Thursday, June 2, 2011

Tour de France, Part 1

After visiting London, my mom and I spent a week marathon travelling through France, visiting five cities in all. With all our luggage and train travel, I felt a bit like the Whitman brothers in The Darjeeling Limited. But it went surprisingly well.

We started in Saint Etienne, where I showed her the town I had called home for the last seven months.

The next day I took her to Lyon and showed her all the sights. Lyon being the gastronomic capital of France, we ate dinner in a bouchon lyonnais called Le Tire Bouchon.

bouchon (boo-sho(w)n): literally, a lid or plug; here meant as a traditional lyonnais restaurant

The Tire Bouchon has a great ambiance that is everything that people are trying to capture when they put up Toulouse-Lautrec’s Le Théâtre du Chat Noir print. My mom had the traditional lyonnais dish quenelles, a type of pastry or pasta served in a sauce, and I had a parmentier (shepherd’s pie).

Then the next day, Thursday, April 28, we left with our suitcases to head to Nîmes. A trivia fact for you: Nîmes is the home of denim or de Nîmes, which Levi Strauss exported to California to make jeans for the gold prospectors. Nîmes also has many Roman ruins including the best preserved Roman arena in the world.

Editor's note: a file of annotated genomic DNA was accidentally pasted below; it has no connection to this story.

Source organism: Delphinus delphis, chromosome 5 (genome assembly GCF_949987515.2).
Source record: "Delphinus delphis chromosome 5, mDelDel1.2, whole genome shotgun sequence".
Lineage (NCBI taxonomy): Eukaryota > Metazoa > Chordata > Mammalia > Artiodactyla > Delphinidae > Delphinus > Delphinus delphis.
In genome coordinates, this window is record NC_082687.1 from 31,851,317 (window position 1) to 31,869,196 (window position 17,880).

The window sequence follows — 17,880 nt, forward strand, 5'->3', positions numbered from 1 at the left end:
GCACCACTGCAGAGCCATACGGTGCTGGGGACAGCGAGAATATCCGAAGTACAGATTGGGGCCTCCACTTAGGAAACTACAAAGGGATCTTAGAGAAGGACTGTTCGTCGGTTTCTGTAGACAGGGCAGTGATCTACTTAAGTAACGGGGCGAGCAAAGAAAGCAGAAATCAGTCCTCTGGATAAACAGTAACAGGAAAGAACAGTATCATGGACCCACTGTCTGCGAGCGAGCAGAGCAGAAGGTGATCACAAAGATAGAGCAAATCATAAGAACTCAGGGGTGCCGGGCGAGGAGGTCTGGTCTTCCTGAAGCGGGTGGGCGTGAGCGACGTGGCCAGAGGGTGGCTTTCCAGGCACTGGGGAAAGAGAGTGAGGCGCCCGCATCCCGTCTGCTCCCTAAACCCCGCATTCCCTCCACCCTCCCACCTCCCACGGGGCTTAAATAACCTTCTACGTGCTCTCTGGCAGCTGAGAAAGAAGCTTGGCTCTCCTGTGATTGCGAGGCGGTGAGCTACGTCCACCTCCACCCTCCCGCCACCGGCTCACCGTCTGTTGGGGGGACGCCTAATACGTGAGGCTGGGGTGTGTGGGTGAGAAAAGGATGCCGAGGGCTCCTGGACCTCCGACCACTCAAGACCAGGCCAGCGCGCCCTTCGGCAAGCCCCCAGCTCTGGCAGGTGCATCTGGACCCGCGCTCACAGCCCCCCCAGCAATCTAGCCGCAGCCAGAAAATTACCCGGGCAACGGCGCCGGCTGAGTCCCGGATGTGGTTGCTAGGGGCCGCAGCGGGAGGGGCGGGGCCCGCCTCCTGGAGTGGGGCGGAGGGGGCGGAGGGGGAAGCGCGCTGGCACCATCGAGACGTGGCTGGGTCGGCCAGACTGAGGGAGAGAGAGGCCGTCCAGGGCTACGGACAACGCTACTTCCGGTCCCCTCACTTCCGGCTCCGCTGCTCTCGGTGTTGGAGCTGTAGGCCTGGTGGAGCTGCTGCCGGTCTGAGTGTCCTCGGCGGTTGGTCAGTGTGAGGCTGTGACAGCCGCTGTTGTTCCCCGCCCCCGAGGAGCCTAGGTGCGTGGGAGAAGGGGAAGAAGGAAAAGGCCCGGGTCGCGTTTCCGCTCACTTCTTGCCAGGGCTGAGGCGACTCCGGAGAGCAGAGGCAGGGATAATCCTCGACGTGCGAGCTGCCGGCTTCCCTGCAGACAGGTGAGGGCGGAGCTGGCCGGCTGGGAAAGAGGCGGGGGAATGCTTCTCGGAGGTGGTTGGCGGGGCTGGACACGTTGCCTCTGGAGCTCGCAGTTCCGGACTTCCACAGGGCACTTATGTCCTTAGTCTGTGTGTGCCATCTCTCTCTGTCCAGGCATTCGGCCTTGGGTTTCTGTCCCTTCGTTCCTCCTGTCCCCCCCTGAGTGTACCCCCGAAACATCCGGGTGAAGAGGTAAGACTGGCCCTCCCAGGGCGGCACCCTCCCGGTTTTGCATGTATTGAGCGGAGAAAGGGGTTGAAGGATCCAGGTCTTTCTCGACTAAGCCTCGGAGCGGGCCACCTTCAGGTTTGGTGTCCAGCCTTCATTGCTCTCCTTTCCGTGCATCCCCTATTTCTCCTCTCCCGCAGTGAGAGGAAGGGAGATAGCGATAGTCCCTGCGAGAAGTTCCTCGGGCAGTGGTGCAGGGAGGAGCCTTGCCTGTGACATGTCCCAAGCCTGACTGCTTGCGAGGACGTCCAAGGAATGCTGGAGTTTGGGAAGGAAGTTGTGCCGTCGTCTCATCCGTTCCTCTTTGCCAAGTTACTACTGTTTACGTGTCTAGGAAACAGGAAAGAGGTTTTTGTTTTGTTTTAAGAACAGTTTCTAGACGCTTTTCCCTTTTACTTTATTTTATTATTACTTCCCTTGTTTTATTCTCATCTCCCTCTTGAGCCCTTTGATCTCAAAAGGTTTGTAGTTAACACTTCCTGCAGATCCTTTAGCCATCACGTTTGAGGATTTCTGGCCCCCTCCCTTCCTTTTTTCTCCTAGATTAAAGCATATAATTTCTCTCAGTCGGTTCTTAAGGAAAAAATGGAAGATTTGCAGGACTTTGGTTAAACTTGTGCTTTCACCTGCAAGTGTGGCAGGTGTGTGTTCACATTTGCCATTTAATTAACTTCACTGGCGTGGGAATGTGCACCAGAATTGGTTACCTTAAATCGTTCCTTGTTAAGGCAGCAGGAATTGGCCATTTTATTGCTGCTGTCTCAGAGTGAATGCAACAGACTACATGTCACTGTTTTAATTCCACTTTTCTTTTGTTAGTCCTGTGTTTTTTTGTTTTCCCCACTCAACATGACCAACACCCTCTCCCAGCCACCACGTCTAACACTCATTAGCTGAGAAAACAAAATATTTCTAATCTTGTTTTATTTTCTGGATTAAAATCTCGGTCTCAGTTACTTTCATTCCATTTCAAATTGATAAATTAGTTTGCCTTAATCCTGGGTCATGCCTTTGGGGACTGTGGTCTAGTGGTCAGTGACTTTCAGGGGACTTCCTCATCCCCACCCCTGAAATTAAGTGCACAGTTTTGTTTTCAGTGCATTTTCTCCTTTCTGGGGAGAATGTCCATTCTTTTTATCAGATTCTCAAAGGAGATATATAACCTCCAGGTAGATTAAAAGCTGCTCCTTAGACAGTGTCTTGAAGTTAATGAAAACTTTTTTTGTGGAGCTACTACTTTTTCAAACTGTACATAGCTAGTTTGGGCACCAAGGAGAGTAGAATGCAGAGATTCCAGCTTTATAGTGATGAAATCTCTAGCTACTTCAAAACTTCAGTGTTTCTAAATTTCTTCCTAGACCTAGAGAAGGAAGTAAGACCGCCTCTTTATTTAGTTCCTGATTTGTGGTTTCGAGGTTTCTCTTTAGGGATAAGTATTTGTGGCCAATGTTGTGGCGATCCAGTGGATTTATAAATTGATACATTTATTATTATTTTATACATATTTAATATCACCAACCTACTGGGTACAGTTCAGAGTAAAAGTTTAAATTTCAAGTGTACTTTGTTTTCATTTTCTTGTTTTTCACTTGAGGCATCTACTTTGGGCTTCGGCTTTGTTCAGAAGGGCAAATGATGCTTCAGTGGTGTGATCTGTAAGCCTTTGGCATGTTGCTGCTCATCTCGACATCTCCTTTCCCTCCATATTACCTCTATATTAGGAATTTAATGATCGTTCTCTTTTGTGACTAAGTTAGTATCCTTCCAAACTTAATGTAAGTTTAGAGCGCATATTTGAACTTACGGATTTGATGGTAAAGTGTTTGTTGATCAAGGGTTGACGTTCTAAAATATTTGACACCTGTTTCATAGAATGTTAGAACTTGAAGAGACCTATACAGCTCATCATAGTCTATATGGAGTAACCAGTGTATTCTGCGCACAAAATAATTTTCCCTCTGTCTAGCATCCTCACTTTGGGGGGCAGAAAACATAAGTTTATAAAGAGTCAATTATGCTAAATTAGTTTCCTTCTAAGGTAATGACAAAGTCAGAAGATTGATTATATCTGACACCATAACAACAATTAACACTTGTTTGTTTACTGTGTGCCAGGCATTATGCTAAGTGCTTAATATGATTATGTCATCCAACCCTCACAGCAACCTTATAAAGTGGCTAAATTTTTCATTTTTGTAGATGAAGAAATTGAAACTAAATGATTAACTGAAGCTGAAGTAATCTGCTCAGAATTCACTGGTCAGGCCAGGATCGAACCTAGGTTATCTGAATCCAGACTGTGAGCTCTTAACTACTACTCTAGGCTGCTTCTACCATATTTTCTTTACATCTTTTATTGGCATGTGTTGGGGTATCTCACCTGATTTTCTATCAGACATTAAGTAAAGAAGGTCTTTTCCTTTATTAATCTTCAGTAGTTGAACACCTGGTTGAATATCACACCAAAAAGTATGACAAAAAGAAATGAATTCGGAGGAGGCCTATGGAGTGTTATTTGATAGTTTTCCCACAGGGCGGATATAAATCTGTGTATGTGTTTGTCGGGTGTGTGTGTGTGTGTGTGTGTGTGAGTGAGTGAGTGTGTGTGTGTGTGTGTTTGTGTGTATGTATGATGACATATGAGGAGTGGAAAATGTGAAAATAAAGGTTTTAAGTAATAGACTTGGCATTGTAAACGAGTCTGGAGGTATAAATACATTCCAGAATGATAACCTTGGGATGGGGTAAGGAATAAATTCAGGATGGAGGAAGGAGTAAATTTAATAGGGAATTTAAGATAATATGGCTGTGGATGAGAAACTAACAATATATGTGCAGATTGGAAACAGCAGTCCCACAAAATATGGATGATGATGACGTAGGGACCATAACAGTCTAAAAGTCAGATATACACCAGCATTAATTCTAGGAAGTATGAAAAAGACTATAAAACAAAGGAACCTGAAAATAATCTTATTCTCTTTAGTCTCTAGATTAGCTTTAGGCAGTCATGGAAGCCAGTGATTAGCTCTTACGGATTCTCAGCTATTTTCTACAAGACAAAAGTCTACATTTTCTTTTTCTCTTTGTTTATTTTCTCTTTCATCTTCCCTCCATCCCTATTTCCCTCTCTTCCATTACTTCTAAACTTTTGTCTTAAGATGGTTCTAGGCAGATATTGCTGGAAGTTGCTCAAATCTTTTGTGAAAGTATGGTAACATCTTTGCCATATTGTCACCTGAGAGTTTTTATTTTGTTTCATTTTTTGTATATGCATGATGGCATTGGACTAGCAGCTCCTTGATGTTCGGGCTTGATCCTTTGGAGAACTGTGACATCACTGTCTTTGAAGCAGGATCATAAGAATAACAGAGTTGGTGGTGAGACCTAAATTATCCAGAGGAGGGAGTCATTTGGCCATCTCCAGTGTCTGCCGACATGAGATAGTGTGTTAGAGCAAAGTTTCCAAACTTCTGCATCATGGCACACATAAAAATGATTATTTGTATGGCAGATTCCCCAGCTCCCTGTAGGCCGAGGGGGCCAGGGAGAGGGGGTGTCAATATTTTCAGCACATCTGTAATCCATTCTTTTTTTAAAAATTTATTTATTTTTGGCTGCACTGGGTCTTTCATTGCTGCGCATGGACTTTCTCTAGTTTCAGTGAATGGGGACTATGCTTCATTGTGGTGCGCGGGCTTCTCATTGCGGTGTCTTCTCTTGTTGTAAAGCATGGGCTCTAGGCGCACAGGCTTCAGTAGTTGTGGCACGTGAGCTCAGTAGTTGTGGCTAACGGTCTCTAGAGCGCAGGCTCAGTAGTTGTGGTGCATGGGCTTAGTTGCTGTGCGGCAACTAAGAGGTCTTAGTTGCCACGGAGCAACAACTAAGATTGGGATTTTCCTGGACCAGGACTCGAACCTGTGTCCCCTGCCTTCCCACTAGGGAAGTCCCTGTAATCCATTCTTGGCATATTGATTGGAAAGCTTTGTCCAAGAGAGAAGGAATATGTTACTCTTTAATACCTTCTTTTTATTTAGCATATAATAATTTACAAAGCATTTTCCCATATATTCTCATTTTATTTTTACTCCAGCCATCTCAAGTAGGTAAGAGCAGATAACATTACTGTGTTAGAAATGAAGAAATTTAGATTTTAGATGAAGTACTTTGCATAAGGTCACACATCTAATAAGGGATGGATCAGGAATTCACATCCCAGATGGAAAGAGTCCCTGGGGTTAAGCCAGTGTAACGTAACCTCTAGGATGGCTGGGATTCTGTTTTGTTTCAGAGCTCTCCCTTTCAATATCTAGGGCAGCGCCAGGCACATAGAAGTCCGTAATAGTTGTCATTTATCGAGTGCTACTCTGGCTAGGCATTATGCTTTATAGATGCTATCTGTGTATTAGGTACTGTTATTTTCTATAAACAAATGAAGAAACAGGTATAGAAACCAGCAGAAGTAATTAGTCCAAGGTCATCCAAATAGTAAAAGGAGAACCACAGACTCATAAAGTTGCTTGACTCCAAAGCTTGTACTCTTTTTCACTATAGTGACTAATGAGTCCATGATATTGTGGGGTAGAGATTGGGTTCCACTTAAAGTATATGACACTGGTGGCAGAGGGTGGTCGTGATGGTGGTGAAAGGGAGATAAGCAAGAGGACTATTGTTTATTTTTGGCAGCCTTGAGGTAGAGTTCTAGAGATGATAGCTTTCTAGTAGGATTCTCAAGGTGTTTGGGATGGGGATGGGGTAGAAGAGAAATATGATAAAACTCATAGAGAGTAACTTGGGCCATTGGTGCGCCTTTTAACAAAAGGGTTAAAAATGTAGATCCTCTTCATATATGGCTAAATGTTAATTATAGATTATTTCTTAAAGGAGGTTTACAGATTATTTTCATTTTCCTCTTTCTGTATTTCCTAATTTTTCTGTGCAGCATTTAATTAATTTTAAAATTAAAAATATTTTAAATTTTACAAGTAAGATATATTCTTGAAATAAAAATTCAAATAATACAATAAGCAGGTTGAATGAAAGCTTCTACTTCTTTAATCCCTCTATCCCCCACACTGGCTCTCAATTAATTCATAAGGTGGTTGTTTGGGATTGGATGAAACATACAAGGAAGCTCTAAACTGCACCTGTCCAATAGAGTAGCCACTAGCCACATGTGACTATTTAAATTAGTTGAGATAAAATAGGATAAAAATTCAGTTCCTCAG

(Clockwise from the left) A matador statue in front of the Nîmes arena;  view inside the Nîmes arena;  Jardin de la fontaine;  la Maison Carré; la Tour Magne.

While we did cover a lot of ground in train travel, our tour de France did not feel pressed for time once we got to each destination.  It actually had a relaxed and leisurely feel as we did not overbook each day. 

The following day we took a short train from Nîmes to Marseille.  Our hotel was located just one block from the Vieux Port.  As our room was not yet ready, we decided to have a coffee and admire the view of the Vieux Port.  Once allowed into our room, we happened to be able to catch a bit of the royal wedding we saw the preparations for a few days earlier.

Marseille had an amazing atmosphere, which reminded me a lot of Rome, especially in la vielle ville.  We walked along the Vieux Port, which is full of boats and protected by historic Saint-Nicolas and Saint-Jean forts on either side of the harbour’s mouth.  We also took a short passenger ferry ride to the Château d’If, made famous by Alexandre Dumas’ Count of Monte Cristo.   Being an island prison-fort, the Château d’If reminded me a lot of Alcatraz, which I visited two  years ago during my trip to San Francisco.

(Clockwise from the top) Marseille’s Vieux Port;  view of Château d’If; view of lighthouse and Marseille from If island; view of Notre-Dame from Marseille’s Vieux Port; view of a street in la vielle ville.

Stay tuned for Part II.

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